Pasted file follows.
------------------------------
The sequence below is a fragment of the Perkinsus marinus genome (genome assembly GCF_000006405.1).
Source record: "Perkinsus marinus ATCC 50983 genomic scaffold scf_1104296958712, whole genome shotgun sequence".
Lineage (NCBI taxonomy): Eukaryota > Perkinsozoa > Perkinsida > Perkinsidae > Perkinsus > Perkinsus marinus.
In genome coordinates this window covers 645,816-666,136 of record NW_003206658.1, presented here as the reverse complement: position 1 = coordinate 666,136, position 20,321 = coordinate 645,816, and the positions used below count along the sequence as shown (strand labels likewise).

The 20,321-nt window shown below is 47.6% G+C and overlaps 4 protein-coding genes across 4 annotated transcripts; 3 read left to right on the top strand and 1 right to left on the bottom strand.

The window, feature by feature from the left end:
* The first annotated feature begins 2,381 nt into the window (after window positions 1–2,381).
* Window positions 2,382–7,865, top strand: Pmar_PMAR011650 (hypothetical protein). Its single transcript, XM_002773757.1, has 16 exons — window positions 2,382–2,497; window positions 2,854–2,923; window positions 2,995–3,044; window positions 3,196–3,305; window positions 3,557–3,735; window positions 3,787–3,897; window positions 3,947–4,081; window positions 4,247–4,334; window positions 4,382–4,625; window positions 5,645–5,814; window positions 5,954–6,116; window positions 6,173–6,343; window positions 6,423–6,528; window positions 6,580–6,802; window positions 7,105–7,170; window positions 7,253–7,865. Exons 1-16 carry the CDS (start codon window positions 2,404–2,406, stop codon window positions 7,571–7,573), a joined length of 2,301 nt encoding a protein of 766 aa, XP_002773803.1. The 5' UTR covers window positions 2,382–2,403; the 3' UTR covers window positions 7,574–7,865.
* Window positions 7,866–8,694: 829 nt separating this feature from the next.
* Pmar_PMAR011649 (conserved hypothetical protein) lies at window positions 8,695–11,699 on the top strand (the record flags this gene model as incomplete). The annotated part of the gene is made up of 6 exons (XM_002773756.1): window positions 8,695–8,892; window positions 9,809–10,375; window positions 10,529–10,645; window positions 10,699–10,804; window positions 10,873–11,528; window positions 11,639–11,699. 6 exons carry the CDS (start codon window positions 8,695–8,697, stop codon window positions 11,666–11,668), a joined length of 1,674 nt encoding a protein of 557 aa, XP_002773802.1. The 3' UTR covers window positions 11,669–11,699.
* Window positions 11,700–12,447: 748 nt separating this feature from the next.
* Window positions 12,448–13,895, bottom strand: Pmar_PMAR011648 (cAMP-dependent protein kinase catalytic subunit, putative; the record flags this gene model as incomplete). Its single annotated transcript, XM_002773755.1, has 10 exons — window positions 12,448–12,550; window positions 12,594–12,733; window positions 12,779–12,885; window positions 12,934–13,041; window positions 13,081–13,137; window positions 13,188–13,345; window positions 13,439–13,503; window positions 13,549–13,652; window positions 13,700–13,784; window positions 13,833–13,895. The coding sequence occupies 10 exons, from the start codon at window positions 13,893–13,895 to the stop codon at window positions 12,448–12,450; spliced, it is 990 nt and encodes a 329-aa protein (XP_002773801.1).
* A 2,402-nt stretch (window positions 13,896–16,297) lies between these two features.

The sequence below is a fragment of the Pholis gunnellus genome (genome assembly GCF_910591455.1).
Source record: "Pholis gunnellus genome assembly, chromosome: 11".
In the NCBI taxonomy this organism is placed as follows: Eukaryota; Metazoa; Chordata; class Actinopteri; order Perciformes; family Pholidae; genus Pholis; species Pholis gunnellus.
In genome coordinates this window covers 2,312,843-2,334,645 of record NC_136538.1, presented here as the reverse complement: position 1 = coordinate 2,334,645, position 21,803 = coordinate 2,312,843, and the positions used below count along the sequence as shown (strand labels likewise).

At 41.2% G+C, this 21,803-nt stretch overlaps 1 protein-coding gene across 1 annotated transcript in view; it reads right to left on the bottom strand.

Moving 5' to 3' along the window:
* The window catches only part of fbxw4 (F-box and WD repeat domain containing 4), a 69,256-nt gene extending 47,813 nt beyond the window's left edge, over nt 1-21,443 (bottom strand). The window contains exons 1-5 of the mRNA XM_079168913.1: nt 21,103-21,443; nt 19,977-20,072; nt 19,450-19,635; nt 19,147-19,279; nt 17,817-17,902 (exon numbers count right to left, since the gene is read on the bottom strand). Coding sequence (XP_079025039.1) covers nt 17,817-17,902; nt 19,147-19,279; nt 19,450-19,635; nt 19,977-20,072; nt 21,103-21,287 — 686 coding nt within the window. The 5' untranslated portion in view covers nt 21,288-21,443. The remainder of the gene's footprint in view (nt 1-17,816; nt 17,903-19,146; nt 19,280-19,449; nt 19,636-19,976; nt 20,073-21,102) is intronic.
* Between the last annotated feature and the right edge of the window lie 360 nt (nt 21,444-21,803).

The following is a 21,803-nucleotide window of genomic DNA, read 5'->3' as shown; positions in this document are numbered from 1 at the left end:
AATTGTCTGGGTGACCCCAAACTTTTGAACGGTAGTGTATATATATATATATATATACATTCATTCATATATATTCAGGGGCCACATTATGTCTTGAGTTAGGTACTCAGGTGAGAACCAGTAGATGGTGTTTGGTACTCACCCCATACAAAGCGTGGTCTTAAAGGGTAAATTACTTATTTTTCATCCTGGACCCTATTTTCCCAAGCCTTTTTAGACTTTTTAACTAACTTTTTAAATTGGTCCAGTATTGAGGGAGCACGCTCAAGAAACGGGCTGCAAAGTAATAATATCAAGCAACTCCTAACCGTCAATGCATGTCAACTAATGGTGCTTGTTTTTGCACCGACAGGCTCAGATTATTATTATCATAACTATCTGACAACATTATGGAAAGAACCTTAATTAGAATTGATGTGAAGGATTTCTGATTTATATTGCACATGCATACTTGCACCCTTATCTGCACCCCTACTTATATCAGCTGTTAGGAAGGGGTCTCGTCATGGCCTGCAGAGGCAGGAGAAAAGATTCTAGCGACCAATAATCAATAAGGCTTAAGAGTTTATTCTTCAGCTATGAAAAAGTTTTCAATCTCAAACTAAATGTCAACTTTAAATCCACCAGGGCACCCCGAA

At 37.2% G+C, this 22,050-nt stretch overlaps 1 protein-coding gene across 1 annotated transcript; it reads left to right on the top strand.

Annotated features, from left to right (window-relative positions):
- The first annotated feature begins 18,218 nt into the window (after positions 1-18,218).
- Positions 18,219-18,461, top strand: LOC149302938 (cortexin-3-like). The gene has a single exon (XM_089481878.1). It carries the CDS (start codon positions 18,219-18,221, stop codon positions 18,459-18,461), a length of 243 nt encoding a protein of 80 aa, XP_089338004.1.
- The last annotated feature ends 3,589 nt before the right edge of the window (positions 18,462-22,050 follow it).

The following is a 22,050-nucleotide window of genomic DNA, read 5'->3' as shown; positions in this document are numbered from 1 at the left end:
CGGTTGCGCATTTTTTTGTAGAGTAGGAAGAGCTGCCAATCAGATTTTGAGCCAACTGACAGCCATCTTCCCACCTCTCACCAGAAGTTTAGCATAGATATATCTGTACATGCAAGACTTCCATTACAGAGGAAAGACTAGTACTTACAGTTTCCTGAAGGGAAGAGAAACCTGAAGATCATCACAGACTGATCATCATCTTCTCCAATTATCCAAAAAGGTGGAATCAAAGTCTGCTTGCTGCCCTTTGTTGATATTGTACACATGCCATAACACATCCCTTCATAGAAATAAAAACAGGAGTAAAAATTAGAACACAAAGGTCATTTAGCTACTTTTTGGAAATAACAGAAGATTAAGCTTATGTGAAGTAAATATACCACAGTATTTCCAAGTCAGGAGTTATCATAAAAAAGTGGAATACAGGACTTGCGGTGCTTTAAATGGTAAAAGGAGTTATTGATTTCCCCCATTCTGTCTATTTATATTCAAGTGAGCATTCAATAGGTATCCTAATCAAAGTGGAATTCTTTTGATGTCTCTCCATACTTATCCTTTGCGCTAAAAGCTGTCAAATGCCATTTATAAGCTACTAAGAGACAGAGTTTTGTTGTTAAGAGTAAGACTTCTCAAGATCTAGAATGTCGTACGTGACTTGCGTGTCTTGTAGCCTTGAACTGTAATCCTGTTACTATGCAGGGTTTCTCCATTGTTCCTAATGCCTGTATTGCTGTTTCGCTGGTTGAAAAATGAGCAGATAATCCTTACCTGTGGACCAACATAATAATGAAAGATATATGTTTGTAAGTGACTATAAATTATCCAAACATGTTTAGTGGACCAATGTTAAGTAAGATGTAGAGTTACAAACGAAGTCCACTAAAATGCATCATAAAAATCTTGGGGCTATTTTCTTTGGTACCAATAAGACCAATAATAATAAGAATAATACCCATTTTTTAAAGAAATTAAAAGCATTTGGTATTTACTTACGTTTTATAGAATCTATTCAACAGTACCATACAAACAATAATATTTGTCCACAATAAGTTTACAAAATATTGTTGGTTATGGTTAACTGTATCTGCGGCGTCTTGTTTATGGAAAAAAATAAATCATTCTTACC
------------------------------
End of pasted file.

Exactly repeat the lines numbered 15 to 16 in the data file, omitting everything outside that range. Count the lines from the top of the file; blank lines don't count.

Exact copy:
Source record: "Pholis gunnellus genome assembly, chromosome: 11".
In the NCBI taxonomy this organism is placed as follows: Eukaryota; Metazoa; Chordata; class Actinopteri; order Perciformes; family Pholidae; genus Pholis; species Pholis gunnellus.